Nutrition knowledge and intake

Knowledge and dietary intake data for NI is displayed in Table 3. Knowledge significantly (p < 0.001) increased from pre-intervention to post-intervention. Pre-intervention energy intake was significantly (p < 0.001) less than required energy intake. Post-intervention energy intake was significantly (p < 0.001) greater than pre-intervention intake, but not significantly (p > 0.05) different than required. Pre-intervention protein intake was significantly (p = 0.006) less than required protein intake. Post-intervention protein intake was significantly (p = 0.002) greater than pre-intervention, but not significantly (p > 0.05) different than required. Pre-intervention carbohydrate intake was significantly (p < 0.001) less than required carbohydrate intake. Post-intervention carbohydrate intake was also significantly (p < 0.001) less than required, and there were no significant (p > 0.05) differences between pre- and post-intervention. Pre-intervention fat intake was not significantly (p > 0.05) different than required fat intake. Post-intervention fat intake was significantly (p = 0.001) greater than required and pre-intervention (p = 0.011) fat intake.

Body composition

Body composition data for NI and C is displayed in Table 4. A significant (p < 0.001) main effect of time was found for body weight: body weight increased in both groups from pre- to post-intervention; however, there were no significant differences between groups. A significant (p = 0.014) interaction was found body fat percentage. Post hoc analysis revealed that body fat percentage decreased significantly from baseline in NI but not C. A significant (p < 0.001) main effect was found for fat free mass: fat free mass increased in both groups from pre- to post-intervention; however, there were no significant differences between groups (p > 0.05). A significant (p = 0.023) interaction was found for fat mass. Post hoc analysis revealed that fat mass significantly decreased in NI but not C.


A significant main effect (p < 0.001) and interaction (p = 0.030) was found the 5-10-5 shuttle run (Table 5). Post-intervention values were significantly less than pre-intervention values; however, post hoc analysis revealed that the relative change from pre-intervention was significantly greater for NI compared to C. Significant main effects of time whereby all post-intervention values were greater than pre-intervention were found for vertical jump (p < 0.001), broad jump (p = < 0.001), and back squat (p < 0.001); however, there were no significant (p > .05) interactions.


The aim of the present study was to evaluate the effectiveness of a brief SNEI during off-season training on nutritional knowledge, nutritional status, body composition, and performance. The main findings of the present study were that: (i) SNEI increased nutritional knowledge and nutritional status; (ii) SNEI reduced body fat percentage, total fat mass, 5-10-5 shuttle times, and trended towards greater increases in lean mass compared to controls; and (iii) both groups increased strength and jump ability similarly.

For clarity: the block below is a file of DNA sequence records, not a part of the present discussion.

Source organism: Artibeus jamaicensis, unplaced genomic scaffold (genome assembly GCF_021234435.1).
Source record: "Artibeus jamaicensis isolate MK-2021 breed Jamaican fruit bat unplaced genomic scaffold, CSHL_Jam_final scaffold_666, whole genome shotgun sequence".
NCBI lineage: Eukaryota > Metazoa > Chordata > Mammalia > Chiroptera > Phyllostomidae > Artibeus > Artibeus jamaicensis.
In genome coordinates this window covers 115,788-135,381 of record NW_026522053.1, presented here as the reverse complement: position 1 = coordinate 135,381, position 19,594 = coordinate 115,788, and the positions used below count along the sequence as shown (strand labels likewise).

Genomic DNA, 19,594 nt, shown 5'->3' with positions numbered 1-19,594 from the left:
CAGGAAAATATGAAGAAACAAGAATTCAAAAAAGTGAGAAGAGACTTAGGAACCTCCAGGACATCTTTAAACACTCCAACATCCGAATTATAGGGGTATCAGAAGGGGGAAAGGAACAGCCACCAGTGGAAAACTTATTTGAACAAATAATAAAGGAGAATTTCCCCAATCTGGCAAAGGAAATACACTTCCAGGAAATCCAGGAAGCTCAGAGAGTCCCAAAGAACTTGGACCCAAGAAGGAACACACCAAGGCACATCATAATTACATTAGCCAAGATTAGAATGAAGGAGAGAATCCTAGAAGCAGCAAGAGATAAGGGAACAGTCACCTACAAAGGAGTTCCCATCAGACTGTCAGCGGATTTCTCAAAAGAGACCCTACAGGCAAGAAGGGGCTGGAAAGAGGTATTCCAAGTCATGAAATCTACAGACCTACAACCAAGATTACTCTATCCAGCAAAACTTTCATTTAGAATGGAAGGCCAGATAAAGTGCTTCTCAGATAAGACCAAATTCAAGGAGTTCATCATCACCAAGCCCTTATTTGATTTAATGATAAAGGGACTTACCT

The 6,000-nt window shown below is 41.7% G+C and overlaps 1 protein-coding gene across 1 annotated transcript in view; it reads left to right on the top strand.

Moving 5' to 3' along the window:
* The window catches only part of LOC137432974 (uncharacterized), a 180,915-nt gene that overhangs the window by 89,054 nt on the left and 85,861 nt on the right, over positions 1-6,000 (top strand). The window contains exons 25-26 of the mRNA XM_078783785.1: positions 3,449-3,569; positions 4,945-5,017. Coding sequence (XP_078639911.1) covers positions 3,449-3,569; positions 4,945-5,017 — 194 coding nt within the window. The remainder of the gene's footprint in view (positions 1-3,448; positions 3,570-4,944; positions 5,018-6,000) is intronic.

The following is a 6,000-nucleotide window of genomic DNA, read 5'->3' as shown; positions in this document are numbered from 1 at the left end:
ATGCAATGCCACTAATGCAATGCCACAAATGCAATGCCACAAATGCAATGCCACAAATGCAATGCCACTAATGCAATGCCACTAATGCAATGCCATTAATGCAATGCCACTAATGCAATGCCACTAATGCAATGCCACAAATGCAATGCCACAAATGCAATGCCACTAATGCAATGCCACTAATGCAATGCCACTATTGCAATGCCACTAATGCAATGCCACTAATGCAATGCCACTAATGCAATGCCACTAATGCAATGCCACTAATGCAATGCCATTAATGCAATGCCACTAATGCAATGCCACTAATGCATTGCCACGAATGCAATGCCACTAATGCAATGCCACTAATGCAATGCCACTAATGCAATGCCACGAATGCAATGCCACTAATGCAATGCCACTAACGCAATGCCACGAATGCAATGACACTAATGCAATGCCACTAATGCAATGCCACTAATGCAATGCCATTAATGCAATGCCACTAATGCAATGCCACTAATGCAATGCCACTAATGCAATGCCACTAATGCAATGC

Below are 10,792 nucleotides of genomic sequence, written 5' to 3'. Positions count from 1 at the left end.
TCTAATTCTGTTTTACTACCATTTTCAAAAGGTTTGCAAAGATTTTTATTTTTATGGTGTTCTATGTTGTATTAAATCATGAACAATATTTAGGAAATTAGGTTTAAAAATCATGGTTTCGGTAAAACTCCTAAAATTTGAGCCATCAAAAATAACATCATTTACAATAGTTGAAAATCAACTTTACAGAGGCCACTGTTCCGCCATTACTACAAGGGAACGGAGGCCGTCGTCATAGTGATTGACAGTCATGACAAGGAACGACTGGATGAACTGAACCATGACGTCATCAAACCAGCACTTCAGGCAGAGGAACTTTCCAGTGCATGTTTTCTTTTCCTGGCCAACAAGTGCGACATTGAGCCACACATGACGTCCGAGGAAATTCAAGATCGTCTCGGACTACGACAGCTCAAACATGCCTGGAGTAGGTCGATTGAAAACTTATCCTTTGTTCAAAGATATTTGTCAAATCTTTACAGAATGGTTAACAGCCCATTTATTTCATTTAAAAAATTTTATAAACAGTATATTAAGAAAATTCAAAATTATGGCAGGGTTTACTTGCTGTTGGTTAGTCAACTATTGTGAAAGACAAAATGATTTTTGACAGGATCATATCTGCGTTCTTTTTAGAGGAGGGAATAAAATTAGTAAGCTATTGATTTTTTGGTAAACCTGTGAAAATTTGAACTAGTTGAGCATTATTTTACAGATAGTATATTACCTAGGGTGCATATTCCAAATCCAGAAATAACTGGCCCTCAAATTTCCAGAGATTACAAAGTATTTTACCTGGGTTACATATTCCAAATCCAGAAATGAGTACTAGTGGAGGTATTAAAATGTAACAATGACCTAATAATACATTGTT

The results of the pre-intervention intake is similar to previous studies demonstrating that NCAA Division I male athletes regularly do not consume enough total energy or protein (Hinton et al., 2004). The mean energy, protein, and carbohydrate intake at baseline was 488 kcal, 31 g, and 153 g less than required, respectively. Reduced carbohydrate and protein intake is a major nutritional concern. Given the relationships between force output and batting/throwing success (Derenne et al., 2001; Szymanski et al., 2009) and the importance of higher protein intakes for adaptation to intense strength and power training (Guimarães-Ferreira et al., 2014; Moon et al., 2007; Morton et al., 2015), inadequate protein consumption could lead to reduced recovery and compromised adaptation. Additionally, given the subjects high weekly training volume (approximately 20 hours per week), glycogen depletion via inadequate carbohydrate consumption may also lead to impaired focus during skills practice and reduced performance during higher intensity training (Holway and Spriet, 2011), ultimately compromising adaptation and performance.

Subjects participating in the SNEI increased their sport nutrition knowledge as measured by a 46 question questionnaire from a pre-intervention score of 56.7% ± 11.4 to 70% ± 9.4 post intervention. This increase in knowledge was associated with increased total energy and protein intake that at post-intervention was not significantly different than those required. Although total energy intake increased to reach demands, it was via greater fat ingestion that exceeded requirements and not through higher carbohydrate consumption. The effectiveness of our SNEI was similar to previous research in NCAA Division I female athletes that reported increased nutritional knowledge (Abood et al., 2004; Valliant et al., 2012) and nutritional status (Valliant et al., 2012). A major difference between this study and those previously conducted was the time commitment by the athletes and/or coaching staff if implemented by NCAA programs. In the previous studies the primary researcher either met with the athletes once weekly for 8 weeks or one-on-one for a total of 4 meetings. These methods are time consuming for the athletes and coaching staff. In contrast, our study demonstrates that improvements in knowledge and nutritional status can occur with just one 90 min SNEI followed by thrice-weekly brief follow up reinforcement sessions occurring at the training table.